that I want to do.
[This post is available in audio form at this link.]
I want to study, and learn about lots of things. Some things, just for the sake of knowing them, and more things to be able to do them.
Things like, getting around to the books that are still waiting to be read, to learn about the Great Ice Age. Or to read about the history promised to me, or to make plasma at home, to things just like, re-learning integration and differentiation before it is her turn to be examined on it and I will be unable to do much more.
I want to garden and grow flowers and fruits and vegetables, even if not to eat the latter, but just because it’s fun. I want then, to cook to eat, to cook to look at it and also to feed people.
I want to learn the languages of the world and to travel, to actually be able to polish my Chinese into something beyond whatever I have now.
I also want to carve pumpkins and figurines, make kimchi and sourdough bread and harvest yeast.
Maybe write a whole book, do home chemistry, construct a lever system at home for the laundry or build a robot. The kinds of things that Phineas and Ferb would do in the 104 days of summer vacation.
Also, to, of course, earn money and eat sushi.
The things that I want to do and where they overlap with the things that I need to do. The things that I want to do, they start and end somewhere.
I’d also like to fly an aeroplane, but that sounds like we’ll be flying into a climate catastrophe, so I will be quite happy building a bicycle of my own, and having such a bike.
But what does it mean to ‘build’ a bike? To start with a wheel, or to begin with growing a rubber tree? Only the rubber tends to be synthetic, so then here comes home chemistry.
There are enough things here at home to occupy me for at least a few years if you closed me up inside, plus with my laptop I’m sure there will be no shortage. There are at least a thousand books, plus plenty of math questions over the years and textbooks!
To learn and re-learn the things that the education system certified I knew. Strange, isn’t it. Knowing that I don’t know so many things that I knew, or I must have known at some point in time.
If I had infinite time and no deadlines, I would start by sleeping a lot first. I think we come back to this thought much too often.
Of the things that I want to do, revenge is one of the things that flits across my mind – on most days it doesn’t cross it, and on others I just think that it would be a waste of time.
On other nights like this one, I remind myself with honesty that we are weak-willed to our own ferocity. I was taken as a fool it seems. I will not forget that, and I will not forgive you for it.
You may spend the rest of this life away from us for I will not trust you again – that is simply my self-protection mechanism.
Then I am weak to the sound of our own sorrow.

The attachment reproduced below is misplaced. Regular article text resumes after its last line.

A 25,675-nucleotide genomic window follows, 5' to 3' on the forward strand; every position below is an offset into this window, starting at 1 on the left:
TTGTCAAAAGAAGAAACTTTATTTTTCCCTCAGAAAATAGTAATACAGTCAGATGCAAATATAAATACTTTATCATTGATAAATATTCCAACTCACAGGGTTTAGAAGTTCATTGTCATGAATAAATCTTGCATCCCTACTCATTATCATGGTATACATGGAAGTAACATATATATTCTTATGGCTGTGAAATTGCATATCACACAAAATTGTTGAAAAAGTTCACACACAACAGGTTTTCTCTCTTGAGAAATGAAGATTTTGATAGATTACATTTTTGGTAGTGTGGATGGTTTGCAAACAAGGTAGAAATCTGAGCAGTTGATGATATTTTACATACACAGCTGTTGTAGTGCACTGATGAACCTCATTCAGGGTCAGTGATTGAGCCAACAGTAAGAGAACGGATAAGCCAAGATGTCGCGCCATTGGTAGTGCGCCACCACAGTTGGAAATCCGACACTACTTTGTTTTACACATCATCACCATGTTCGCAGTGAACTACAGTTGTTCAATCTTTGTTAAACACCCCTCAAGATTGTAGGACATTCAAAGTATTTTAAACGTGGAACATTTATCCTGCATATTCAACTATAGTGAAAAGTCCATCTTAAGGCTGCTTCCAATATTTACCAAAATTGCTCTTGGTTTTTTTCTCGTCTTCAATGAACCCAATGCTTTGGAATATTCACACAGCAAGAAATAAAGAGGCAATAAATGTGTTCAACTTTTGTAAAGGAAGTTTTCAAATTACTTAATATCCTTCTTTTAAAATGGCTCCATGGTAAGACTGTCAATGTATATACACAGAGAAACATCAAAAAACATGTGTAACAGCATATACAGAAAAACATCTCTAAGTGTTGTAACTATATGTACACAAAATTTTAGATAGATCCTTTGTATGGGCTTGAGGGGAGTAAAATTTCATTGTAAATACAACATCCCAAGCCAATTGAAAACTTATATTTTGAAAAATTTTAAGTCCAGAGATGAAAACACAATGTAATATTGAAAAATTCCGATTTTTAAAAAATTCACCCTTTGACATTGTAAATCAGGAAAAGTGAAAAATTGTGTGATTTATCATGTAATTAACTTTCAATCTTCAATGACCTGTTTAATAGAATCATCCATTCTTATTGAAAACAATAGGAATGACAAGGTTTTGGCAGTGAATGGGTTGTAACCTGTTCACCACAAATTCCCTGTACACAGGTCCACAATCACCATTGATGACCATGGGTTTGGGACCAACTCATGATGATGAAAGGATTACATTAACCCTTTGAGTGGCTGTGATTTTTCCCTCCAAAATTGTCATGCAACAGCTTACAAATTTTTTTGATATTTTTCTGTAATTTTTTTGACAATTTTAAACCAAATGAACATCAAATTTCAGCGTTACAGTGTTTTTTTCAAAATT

A repeal that I did not know I hoped for or cared for. A repeal that came within, after all, our lifetime. The next milestone is to remove this idea that only heterosexual couples can raise kids or have kids or that more broadly bringing new lives into a world like ours is the greatest good.
Your honour, none of these things logically follow.
The things that you are denying to those other people, I do not know how to explain or to characterise that loss but if you would humour me and think about it for the while, what does it mean for you if the law says thou shalt not marry.
I do not know how to describe that since I have no strong emotions on marriage.
To not have strong emotions, or to be afraid of strong emotions.
I’m sure I have some of them, and I know that I have some of them – like anger, and an all-consuming desire that sometimes, creeps its way up my spine like I was rearing up to (breathe).
To compartmentalise these emotions, and to sometimes, sometimes, want to smile, or to let you see this portion of us which is so vulnerable.
With J and manga, or with N and confusion, or Y with just weakness.
Or that I am afraid, again, that if I leave these emotions to find a spot inside me, then I will become accustomed to discomfort.
It’s a bit cold in the library, but this doesn’t bother me very much because I have a jacket that I can wear if I wasn’t feeling a bit too lazy.
The cold that creeps up my arms and sinks into my collarbones – wondering if maybe there was something else I could get from this world.
It was just a little bit of gravel. Not sand, from stone, but just a bit of gravel in my shoe, enough to make me feel uncomfortable.
And the question that was posed was “Which imperfections are you most willing to live with”: in relation to legal positivism and natural law theory.
To lay down what I do understand of these two things:
- Legal positivism aims to describe law without evaluating it. They are suspicious of morals as a basis of legality and are more concerned with where the law derives its power from. Mainly, the people or institutions in a society that have this ‘power’ to make a law. By empirical research, they want to find as a fact, the laws that are obeyed. They want to find as a fact, the source of these laws that are obeyed. There is disagreement, but we were taught the Sources Theory of Raz. If it is law, coming from the source, then ‘law can be about anything whatsoever’, and we have to obey the law.